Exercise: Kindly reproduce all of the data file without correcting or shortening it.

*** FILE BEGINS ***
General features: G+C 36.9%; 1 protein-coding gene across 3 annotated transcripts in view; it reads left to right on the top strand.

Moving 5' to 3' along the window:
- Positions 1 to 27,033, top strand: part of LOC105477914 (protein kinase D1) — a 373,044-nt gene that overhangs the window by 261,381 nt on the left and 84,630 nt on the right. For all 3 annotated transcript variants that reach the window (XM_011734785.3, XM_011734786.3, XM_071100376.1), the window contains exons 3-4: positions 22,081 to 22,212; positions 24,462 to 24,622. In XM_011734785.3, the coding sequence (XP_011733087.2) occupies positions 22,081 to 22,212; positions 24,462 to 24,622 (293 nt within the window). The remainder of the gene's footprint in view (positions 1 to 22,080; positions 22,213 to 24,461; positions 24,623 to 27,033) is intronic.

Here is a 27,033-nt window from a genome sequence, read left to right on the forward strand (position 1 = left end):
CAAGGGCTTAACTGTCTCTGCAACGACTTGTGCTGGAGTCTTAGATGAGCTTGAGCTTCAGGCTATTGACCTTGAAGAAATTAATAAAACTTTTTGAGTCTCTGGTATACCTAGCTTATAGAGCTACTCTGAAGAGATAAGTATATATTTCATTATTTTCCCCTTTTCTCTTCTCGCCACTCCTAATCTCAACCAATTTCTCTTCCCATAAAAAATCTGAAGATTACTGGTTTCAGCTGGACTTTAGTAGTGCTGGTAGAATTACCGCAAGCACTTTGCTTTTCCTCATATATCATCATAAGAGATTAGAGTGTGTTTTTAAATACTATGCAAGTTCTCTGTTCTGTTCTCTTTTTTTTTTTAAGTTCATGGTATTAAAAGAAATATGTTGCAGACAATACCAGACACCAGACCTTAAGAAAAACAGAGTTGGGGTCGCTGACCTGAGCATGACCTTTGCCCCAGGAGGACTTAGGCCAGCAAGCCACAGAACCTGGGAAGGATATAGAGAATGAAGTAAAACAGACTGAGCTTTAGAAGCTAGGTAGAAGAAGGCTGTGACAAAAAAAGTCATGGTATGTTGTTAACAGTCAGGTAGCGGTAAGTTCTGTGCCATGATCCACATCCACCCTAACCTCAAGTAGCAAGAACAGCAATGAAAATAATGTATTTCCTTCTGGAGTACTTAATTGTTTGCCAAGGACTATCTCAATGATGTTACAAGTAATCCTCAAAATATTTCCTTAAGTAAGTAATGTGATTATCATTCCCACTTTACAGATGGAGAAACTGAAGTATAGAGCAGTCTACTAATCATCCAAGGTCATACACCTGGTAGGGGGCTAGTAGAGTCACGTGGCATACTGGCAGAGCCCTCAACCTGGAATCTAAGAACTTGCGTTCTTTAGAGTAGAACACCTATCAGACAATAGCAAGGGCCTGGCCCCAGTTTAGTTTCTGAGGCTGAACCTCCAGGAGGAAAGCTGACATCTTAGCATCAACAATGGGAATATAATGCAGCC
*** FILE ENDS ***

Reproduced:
General features: G+C 36.9%; 1 protein-coding gene across 3 annotated transcripts in view; it reads left to right on the top strand.

Moving 5' to 3' along the window:
- Positions 1 to 27,033, top strand: part of LOC105477914 (protein kinase D1) — a 373,044-nt gene that overhangs the window by 261,381 nt on the left and 84,630 nt on the right. For all 3 annotated transcript variants that reach the window (XM_011734785.3, XM_011734786.3, XM_071100376.1), the window contains exons 3-4: positions 22,081 to 22,212; positions 24,462 to 24,622. In XM_011734785.3, the coding sequence (XP_011733087.2) occupies positions 22,081 to 22,212; positions 24,462 to 24,622 (293 nt within the window). The remainder of the gene's footprint in view (positions 1 to 22,080; positions 22,213 to 24,461; positions 24,623 to 27,033) is intronic.

Here is a 27,033-nt window from a genome sequence, read left to right on the forward strand (position 1 = left end):
CAAGGGCTTAACTGTCTCTGCAACGACTTGTGCTGGAGTCTTAGATGAGCTTGAGCTTCAGGCTATTGACCTTGAAGAAATTAATAAAACTTTTTGAGTCTCTGGTATACCTAGCTTATAGAGCTACTCTGAAGAGATAAGTATATATTTCATTATTTTCCCCTTTTCTCTTCTCGCCACTCCTAATCTCAACCAATTTCTCTTCCCATAAAAAATCTGAAGATTACTGGTTTCAGCTGGACTTTAGTAGTGCTGGTAGAATTACCGCAAGCACTTTGCTTTTCCTCATATATCATCATAAGAGATTAGAGTGTGTTTTTAAATACTATGCAAGTTCTCTGTTCTGTTCTCTTTTTTTTTTTAAGTTCATGGTATTAAAAGAAATATGTTGCAGACAATACCAGACACCAGACCTTAAGAAAAACAGAGTTGGGGTCGCTGACCTGAGCATGACCTTTGCCCCAGGAGGACTTAGGCCAGCAAGCCACAGAACCTGGGAAGGATATAGAGAATGAAGTAAAACAGACTGAGCTTTAGAAGCTAGGTAGAAGAAGGCTGTGACAAAAAAAGTCATGGTATGTTGTTAACAGTCAGGTAGCGGTAAGTTCTGTGCCATGATCCACATCCACCCTAACCTCAAGTAGCAAGAACAGCAATGAAAATAATGTATTTCCTTCTGGAGTACTTAATTGTTTGCCAAGGACTATCTCAATGATGTTACAAGTAATCCTCAAAATATTTCCTTAAGTAAGTAATGTGATTATCATTCCCACTTTACAGATGGAGAAACTGAAGTATAGAGCAGTCTACTAATCATCCAAGGTCATACACCTGGTAGGGGGCTAGTAGAGTCACGTGGCATACTGGCAGAGCCCTCAACCTGGAATCTAAGAACTTGCGTTCTTTAGAGTAGAACACCTATCAGACAATAGCAAGGGCCTGGCCCCAGTTTAGTTTCTGAGGCTGAACCTCCAGGAGGAAAGCTGACATCTTAGCATCAACAATGGGAATATAATGCAGCC